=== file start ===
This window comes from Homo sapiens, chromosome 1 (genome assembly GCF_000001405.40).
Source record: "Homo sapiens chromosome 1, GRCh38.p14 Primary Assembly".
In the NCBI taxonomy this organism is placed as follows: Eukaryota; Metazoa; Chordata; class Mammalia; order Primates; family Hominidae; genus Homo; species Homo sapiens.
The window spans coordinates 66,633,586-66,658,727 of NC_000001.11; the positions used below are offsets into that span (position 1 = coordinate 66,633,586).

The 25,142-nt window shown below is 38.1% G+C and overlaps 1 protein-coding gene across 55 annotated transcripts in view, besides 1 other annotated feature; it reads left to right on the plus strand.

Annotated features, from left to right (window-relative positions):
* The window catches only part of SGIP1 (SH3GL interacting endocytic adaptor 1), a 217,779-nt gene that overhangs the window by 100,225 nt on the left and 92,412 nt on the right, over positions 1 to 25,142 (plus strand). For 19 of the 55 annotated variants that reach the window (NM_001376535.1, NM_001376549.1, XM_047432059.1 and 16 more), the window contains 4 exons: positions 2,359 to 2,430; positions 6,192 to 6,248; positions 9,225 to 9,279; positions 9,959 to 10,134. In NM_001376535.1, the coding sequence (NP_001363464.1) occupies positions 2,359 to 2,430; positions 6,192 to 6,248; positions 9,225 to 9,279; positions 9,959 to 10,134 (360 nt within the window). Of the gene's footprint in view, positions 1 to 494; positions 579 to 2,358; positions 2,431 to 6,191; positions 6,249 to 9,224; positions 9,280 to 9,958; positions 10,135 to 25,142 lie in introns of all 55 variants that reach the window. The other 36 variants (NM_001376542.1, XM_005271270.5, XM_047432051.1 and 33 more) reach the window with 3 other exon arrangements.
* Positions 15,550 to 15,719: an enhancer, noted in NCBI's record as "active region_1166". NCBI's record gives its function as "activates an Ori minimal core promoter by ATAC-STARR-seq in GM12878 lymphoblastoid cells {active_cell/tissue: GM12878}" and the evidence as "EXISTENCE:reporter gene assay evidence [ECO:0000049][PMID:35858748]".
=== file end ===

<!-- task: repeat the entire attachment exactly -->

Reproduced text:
This window comes from Homo sapiens, chromosome 1 (genome assembly GCF_000001405.40).
Source record: "Homo sapiens chromosome 1, GRCh38.p14 Primary Assembly".
In the NCBI taxonomy this organism is placed as follows: Eukaryota; Metazoa; Chordata; class Mammalia; order Primates; family Hominidae; genus Homo; species Homo sapiens.
The window spans coordinates 66,633,586-66,658,727 of NC_000001.11; the positions used below are offsets into that span (position 1 = coordinate 66,633,586).

The 25,142-nt window shown below is 38.1% G+C and overlaps 1 protein-coding gene across 55 annotated transcripts in view, besides 1 other annotated feature; it reads left to right on the plus strand.

Annotated features, from left to right (window-relative positions):
* The window catches only part of SGIP1 (SH3GL interacting endocytic adaptor 1), a 217,779-nt gene that overhangs the window by 100,225 nt on the left and 92,412 nt on the right, over positions 1 to 25,142 (plus strand). For 19 of the 55 annotated variants that reach the window (NM_001376535.1, NM_001376549.1, XM_047432059.1 and 16 more), the window contains 4 exons: positions 2,359 to 2,430; positions 6,192 to 6,248; positions 9,225 to 9,279; positions 9,959 to 10,134. In NM_001376535.1, the coding sequence (NP_001363464.1) occupies positions 2,359 to 2,430; positions 6,192 to 6,248; positions 9,225 to 9,279; positions 9,959 to 10,134 (360 nt within the window). Of the gene's footprint in view, positions 1 to 494; positions 579 to 2,358; positions 2,431 to 6,191; positions 6,249 to 9,224; positions 9,280 to 9,958; positions 10,135 to 25,142 lie in introns of all 55 variants that reach the window. The other 36 variants (NM_001376542.1, XM_005271270.5, XM_047432051.1 and 33 more) reach the window with 3 other exon arrangements.
* Positions 15,550 to 15,719: an enhancer, noted in NCBI's record as "active region_1166". NCBI's record gives its function as "activates an Ori minimal core promoter by ATAC-STARR-seq in GM12878 lymphoblastoid cells {active_cell/tissue: GM12878}" and the evidence as "EXISTENCE:reporter gene assay evidence [ECO:0000049][PMID:35858748]".